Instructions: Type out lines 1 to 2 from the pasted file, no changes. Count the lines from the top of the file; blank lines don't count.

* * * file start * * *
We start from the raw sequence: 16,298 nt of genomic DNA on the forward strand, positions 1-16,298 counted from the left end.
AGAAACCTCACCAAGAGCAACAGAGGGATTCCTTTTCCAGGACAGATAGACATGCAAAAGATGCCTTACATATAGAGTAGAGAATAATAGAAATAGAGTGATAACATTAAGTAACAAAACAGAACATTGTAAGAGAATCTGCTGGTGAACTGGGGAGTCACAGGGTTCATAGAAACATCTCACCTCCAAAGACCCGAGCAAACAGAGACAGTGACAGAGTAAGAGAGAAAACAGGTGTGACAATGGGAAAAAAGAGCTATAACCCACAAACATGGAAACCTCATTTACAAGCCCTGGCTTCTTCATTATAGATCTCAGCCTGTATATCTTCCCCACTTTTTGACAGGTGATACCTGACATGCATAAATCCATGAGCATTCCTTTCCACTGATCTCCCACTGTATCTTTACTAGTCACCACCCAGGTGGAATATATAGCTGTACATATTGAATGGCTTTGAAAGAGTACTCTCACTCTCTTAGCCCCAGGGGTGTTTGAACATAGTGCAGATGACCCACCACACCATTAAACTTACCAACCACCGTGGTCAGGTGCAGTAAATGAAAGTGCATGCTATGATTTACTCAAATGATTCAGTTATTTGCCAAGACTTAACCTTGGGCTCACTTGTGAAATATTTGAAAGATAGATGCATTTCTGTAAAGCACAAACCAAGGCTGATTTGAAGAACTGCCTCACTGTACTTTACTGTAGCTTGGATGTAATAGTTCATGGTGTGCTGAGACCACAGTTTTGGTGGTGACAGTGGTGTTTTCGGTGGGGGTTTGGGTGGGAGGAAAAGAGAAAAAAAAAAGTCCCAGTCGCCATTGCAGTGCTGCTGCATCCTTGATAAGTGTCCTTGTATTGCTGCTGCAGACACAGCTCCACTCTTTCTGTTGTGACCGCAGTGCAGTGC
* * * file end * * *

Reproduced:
We start from the raw sequence: 16,298 nt of genomic DNA on the forward strand, positions 1-16,298 counted from the left end.
AGAAACCTCACCAAGAGCAACAGAGGGATTCCTTTTCCAGGACAGATAGACATGCAAAAGATGCCTTACATATAGAGTAGAGAATAATAGAAATAGAGTGATAACATTAAGTAACAAAACAGAACATTGTAAGAGAATCTGCTGGTGAACTGGGGAGTCACAGGGTTCATAGAAACATCTCACCTCCAAAGACCCGAGCAAACAGAGACAGTGACAGAGTAAGAGAGAAAACAGGTGTGACAATGGGAAAAAAGAGCTATAACCCACAAACATGGAAACCTCATTTACAAGCCCTGGCTTCTTCATTATAGATCTCAGCCTGTATATCTTCCCCACTTTTTGACAGGTGATACCTGACATGCATAAATCCATGAGCATTCCTTTCCACTGATCTCCCACTGTATCTTTACTAGTCACCACCCAGGTGGAATATATAGCTGTACATATTGAATGGCTTTGAAAGAGTACTCTCACTCTCTTAGCCCCAGGGGTGTTTGAACATAGTGCAGATGACCCACCACACCATTAAACTTACCAACCACCGTGGTCAGGTGCAGTAAATGAAAGTGCATGCTATGATTTACTCAAATGATTCAGTTATTTGCCAAGACTTAACCTTGGGCTCACTTGTGAAATATTTGAAAGATAGATGCATTTCTGTAAAGCACAAACCAAGGCTGATTTGAAGAACTGCCTCACTGTACTTTACTGTAGCTTGGATGTAATAGTTCATGGTGTGCTGAGACCACAGTTTTGGTGGTGACAGTGGTGTTTTCGGTGGGGGTTTGGGTGGGAGGAAAAGAGAAAAAAAAAAGTCCCAGTCGCCATTGCAGTGCTGCTGCATCCTTGATAAGTGTCCTTGTATTGCTGCTGCAGACACAGCTCCACTCTTTCTGTTGTGACCGCAGTGCAGTGC